It’s hard not to raise an eyebrow when you look at some of the numbers behind the two drastically different outcomes between the Sabres-Ducks matchups this season.
Back on December 17th, 2015, the Sabres shut out the Ducks 3-0 inside First Niagara Center, where Chad Johnson foiled a staggering 44 shots where three different Sabres (Evander Kane, Jake McCabe, and Jamie McGinn) put their team on the scoreboard.
Last night, the Sabres were completely stifled as they were shut out 1-0 by the Ducks, who were defending their own home ice in Anaheim, California.
Maybe the result wasn’t so shocking for anyone else kept track of the teams’ performances since their December 17th meeting. Since then, the Sabres have been about what you would expect from this season, a very young, inexperienced team that’s only starting to develop chemistry throughout their lineup; including the loss last night, they’ve gone 10-14-4, never winning more than two games in a row, and once enduring a six-game losing streak where they couldn’t collect a single point.
The Anaheim Ducks have done things about as different as the outcomes between their two games against Buffalo this season. The Ducks turned things on a dime after that 3-0 shutout two months, going 21-5-3. Their win last night over Buffalo was their sixth in a row; they’re an outstanding 13-1-1 in their last 15 contests, their two red marks coming in a regulation loss to the Pittsburgh Penguins, and a shootout loss to the Columbus Bluejackets.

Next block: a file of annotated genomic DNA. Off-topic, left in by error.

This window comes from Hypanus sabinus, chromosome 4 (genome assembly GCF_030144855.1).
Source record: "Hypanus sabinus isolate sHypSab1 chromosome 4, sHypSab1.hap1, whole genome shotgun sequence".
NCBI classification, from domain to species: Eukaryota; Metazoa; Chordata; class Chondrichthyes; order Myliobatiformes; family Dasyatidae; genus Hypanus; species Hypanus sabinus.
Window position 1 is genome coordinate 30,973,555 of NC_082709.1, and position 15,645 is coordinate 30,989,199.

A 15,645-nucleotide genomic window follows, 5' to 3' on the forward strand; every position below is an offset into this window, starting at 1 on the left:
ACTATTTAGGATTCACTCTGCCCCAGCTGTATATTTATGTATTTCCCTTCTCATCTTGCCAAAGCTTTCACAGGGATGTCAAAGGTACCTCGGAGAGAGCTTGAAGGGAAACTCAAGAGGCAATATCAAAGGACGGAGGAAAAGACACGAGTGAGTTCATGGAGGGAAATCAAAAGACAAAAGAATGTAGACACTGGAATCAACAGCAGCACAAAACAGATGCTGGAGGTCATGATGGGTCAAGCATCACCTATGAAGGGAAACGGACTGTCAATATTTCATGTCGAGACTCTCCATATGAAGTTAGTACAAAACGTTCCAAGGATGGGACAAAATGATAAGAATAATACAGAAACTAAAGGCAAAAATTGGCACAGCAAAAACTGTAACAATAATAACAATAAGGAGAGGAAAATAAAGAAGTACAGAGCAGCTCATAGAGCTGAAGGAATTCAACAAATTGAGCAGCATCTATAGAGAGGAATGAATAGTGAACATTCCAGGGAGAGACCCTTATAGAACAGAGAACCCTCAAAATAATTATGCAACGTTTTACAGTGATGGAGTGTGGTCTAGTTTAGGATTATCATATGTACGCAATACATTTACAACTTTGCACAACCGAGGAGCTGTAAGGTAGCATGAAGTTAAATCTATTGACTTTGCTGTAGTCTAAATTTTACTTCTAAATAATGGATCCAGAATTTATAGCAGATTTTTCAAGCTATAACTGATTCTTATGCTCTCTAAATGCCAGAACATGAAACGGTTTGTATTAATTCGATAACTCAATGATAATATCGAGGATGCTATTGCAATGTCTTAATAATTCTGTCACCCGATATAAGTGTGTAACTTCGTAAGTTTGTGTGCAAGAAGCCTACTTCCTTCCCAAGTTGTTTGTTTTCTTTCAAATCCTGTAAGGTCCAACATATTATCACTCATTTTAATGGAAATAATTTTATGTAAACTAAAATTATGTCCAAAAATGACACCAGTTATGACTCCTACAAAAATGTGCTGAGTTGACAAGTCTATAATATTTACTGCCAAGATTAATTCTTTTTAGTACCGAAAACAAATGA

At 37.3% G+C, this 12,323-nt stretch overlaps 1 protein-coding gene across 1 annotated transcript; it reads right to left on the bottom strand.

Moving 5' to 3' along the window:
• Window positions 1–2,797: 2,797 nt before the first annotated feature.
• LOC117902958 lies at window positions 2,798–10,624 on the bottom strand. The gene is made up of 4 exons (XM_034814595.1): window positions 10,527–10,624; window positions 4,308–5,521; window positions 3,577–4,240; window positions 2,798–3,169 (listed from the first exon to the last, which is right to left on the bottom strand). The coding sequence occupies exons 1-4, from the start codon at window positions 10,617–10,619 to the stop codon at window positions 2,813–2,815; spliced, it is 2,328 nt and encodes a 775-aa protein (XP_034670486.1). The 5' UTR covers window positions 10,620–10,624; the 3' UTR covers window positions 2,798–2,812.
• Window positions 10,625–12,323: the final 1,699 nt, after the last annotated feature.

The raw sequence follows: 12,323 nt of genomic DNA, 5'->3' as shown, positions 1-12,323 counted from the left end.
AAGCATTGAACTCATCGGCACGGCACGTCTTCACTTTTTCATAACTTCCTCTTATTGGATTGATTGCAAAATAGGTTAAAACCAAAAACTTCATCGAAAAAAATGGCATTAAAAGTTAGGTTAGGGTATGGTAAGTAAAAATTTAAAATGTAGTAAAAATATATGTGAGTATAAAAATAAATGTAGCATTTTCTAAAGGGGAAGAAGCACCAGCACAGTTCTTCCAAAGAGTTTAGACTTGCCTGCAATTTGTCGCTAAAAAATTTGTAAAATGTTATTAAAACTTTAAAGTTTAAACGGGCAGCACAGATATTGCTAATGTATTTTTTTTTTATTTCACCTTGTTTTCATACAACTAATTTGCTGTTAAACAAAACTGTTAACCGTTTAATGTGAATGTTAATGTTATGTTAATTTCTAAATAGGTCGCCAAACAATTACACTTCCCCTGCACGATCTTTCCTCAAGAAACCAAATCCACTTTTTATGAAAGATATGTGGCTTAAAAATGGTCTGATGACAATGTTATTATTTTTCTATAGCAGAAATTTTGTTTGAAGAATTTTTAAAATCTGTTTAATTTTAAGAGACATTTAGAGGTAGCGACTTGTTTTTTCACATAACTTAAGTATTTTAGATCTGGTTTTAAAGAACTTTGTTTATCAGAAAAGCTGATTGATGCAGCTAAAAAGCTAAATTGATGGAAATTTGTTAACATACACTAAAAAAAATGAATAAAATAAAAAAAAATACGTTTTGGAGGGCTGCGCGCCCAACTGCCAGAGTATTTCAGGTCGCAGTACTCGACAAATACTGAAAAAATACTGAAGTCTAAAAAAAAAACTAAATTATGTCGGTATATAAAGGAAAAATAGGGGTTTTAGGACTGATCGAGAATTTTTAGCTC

Maybe last night’s trip to Anaheim could have been brighter for Buffalo with Ryan O’Reilly in the lineup. On a team this green, it’s impossible for the loss of a player in his seventh year and leading the team in points to have no ramifications. O’Reilly may have been in a goal-scoring drought before he went down on Sunday, but he was still setting up his teammates time and time again to find the back of the net; he still sits atop the rest of the roster in assists with 32. The power play may be doomed for a decline while he’s on the shelf, seeing as how 20 of the 49 points he contributed prior to his injury came on the man-advantage.
At the same time, he’s a single player on a roster that we know has plenty of talent and offensive potential. Last night’s mirror-image of Buffalo’s thumping of Anaheim in December is more than likely an emphatic statement that Anaheim is an established powerhouse that can shake off terrible starts to the season, and Buffalo is still working its way to becoming one.